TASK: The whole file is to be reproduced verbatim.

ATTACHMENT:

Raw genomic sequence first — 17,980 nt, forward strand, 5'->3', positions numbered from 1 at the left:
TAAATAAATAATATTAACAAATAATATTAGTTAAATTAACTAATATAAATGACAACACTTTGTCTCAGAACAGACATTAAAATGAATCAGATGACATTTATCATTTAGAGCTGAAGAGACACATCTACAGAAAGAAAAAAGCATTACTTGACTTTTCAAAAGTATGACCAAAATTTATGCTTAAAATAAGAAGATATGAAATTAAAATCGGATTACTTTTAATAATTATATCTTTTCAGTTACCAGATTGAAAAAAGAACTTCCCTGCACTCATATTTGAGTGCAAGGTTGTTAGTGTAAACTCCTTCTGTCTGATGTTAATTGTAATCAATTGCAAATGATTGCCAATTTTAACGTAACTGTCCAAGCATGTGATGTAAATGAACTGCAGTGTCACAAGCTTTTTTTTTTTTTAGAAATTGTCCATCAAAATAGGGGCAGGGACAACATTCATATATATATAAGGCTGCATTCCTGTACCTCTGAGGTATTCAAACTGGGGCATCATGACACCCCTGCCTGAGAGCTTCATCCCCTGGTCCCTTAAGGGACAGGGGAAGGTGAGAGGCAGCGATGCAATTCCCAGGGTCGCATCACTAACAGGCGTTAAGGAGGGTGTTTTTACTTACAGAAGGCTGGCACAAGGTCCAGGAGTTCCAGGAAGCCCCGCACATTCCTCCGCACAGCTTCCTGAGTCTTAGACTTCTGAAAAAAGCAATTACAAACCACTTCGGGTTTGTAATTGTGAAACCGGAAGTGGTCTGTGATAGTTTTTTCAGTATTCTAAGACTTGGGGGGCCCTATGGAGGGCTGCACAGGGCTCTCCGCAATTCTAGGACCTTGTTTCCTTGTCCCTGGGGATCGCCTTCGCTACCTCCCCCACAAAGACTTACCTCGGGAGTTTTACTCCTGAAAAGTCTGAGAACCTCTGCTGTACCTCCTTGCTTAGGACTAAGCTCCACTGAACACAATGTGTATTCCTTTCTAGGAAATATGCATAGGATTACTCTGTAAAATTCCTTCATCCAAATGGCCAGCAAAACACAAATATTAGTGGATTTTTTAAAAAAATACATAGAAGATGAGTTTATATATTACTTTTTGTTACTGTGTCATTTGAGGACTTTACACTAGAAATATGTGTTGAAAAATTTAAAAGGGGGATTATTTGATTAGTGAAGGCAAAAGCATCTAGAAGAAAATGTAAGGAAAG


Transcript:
Raw genomic sequence first — 17,980 nt, forward strand, 5'->3', positions numbered from 1 at the left:
TAAATAAATAATATTAACAAATAATATTAGTTAAATTAACTAATATAAATGACAACACTTTGTCTCAGAACAGACATTAAAATGAATCAGATGACATTTATCATTTAGAGCTGAAGAGACACATCTACAGAAAGAAAAAAGCATTACTTGACTTTTCAAAAGTATGACCAAAATTTATGCTTAAAATAAGAAGATATGAAATTAAAATCGGATTACTTTTAATAATTATATCTTTTCAGTTACCAGATTGAAAAAAGAACTTCCCTGCACTCATATTTGAGTGCAAGGTTGTTAGTGTAAACTCCTTCTGTCTGATGTTAATTGTAATCAATTGCAAATGATTGCCAATTTTAACGTAACTGTCCAAGCATGTGATGTAAATGAACTGCAGTGTCACAAGCTTTTTTTTTTTTTAGAAATTGTCCATCAAAATAGGGGCAGGGACAACATTCATATATATATAAGGCTGCATTCCTGTACCTCTGAGGTATTCAAACTGGGGCATCATGACACCCCTGCCTGAGAGCTTCATCCCCTGGTCCCTTAAGGGACAGGGGAAGGTGAGAGGCAGCGATGCAATTCCCAGGGTCGCATCACTAACAGGCGTTAAGGAGGGTGTTTTTACTTACAGAAGGCTGGCACAAGGTCCAGGAGTTCCAGGAAGCCCCGCACATTCCTCCGCACAGCTTCCTGAGTCTTAGACTTCTGAAAAAAGCAATTACAAACCACTTCGGGTTTGTAATTGTGAAACCGGAAGTGGTCTGTGATAGTTTTTTCAGTATTCTAAGACTTGGGGGGCCCTATGGAGGGCTGCACAGGGCTCTCCGCAATTCTAGGACCTTGTTTCCTTGTCCCTGGGGATCGCCTTCGCTACCTCCCCCACAAAGACTTACCTCGGGAGTTTTACTCCTGAAAAGTCTGAGAACCTCTGCTGTACCTCCTTGCTTAGGACTAAGCTCCACTGAACACAATGTGTATTCCTTTCTAGGAAATATGCATAGGATTACTCTGTAAAATTCCTTCATCCAAATGGCCAGCAAAACACAAATATTAGTGGATTTTTTAAAAAAATACATAGAAGATGAGTTTATATATTACTTTTTGTTACTGTGTCATTTGAGGACTTTACACTAGAAATATGTGTTGAAAAATTTAAAAGGGGGATTATTTGATTAGTGAAGGCAAAAGCATCTAGAAGAAAATGTAAGGAAAG